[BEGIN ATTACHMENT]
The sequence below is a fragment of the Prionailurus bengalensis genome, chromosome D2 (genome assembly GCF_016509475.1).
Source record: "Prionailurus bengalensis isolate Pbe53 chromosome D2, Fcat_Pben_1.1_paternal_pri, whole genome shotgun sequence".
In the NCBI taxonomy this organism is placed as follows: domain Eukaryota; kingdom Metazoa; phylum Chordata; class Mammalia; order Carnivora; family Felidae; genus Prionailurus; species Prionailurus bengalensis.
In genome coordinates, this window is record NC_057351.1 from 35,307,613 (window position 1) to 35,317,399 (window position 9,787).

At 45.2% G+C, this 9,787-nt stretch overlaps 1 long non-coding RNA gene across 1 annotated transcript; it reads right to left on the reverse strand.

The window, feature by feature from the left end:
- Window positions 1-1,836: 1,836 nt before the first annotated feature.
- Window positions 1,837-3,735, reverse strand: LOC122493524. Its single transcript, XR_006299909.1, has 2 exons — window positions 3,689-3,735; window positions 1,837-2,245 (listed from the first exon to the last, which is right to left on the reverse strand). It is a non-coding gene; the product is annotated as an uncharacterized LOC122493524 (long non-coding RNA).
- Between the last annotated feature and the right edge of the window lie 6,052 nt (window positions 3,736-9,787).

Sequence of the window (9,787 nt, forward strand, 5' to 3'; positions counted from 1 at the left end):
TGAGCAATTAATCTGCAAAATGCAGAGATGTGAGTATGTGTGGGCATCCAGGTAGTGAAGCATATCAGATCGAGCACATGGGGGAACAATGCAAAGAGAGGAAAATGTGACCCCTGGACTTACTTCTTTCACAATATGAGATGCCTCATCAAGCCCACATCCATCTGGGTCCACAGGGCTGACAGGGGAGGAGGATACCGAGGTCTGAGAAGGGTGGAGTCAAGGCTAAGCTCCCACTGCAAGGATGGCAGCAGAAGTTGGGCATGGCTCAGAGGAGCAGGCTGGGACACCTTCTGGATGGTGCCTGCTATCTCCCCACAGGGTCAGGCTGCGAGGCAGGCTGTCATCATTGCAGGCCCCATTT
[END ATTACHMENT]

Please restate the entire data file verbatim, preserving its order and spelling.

The sequence below is a fragment of the Prionailurus bengalensis genome, chromosome D2 (genome assembly GCF_016509475.1).
Source record: "Prionailurus bengalensis isolate Pbe53 chromosome D2, Fcat_Pben_1.1_paternal_pri, whole genome shotgun sequence".
In the NCBI taxonomy this organism is placed as follows: domain Eukaryota; kingdom Metazoa; phylum Chordata; class Mammalia; order Carnivora; family Felidae; genus Prionailurus; species Prionailurus bengalensis.
In genome coordinates, this window is record NC_057351.1 from 35,307,613 (window position 1) to 35,317,399 (window position 9,787).

At 45.2% G+C, this 9,787-nt stretch overlaps 1 long non-coding RNA gene across 1 annotated transcript; it reads right to left on the reverse strand.

The window, feature by feature from the left end:
- Window positions 1-1,836: 1,836 nt before the first annotated feature.
- Window positions 1,837-3,735, reverse strand: LOC122493524. Its single transcript, XR_006299909.1, has 2 exons — window positions 3,689-3,735; window positions 1,837-2,245 (listed from the first exon to the last, which is right to left on the reverse strand). It is a non-coding gene; the product is annotated as an uncharacterized LOC122493524 (long non-coding RNA).
- Between the last annotated feature and the right edge of the window lie 6,052 nt (window positions 3,736-9,787).

Sequence of the window (9,787 nt, forward strand, 5' to 3'; positions counted from 1 at the left end):
TGAGCAATTAATCTGCAAAATGCAGAGATGTGAGTATGTGTGGGCATCCAGGTAGTGAAGCATATCAGATCGAGCACATGGGGGAACAATGCAAAGAGAGGAAAATGTGACCCCTGGACTTACTTCTTTCACAATATGAGATGCCTCATCAAGCCCACATCCATCTGGGTCCACAGGGCTGACAGGGGAGGAGGATACCGAGGTCTGAGAAGGGTGGAGTCAAGGCTAAGCTCCCACTGCAAGGATGGCAGCAGAAGTTGGGCATGGCTCAGAGGAGCAGGCTGGGACACCTTCTGGATGGTGCCTGCTATCTCCCCACAGGGTCAGGCTGCGAGGCAGGCTGTCATCATTGCAGGCCCCATTT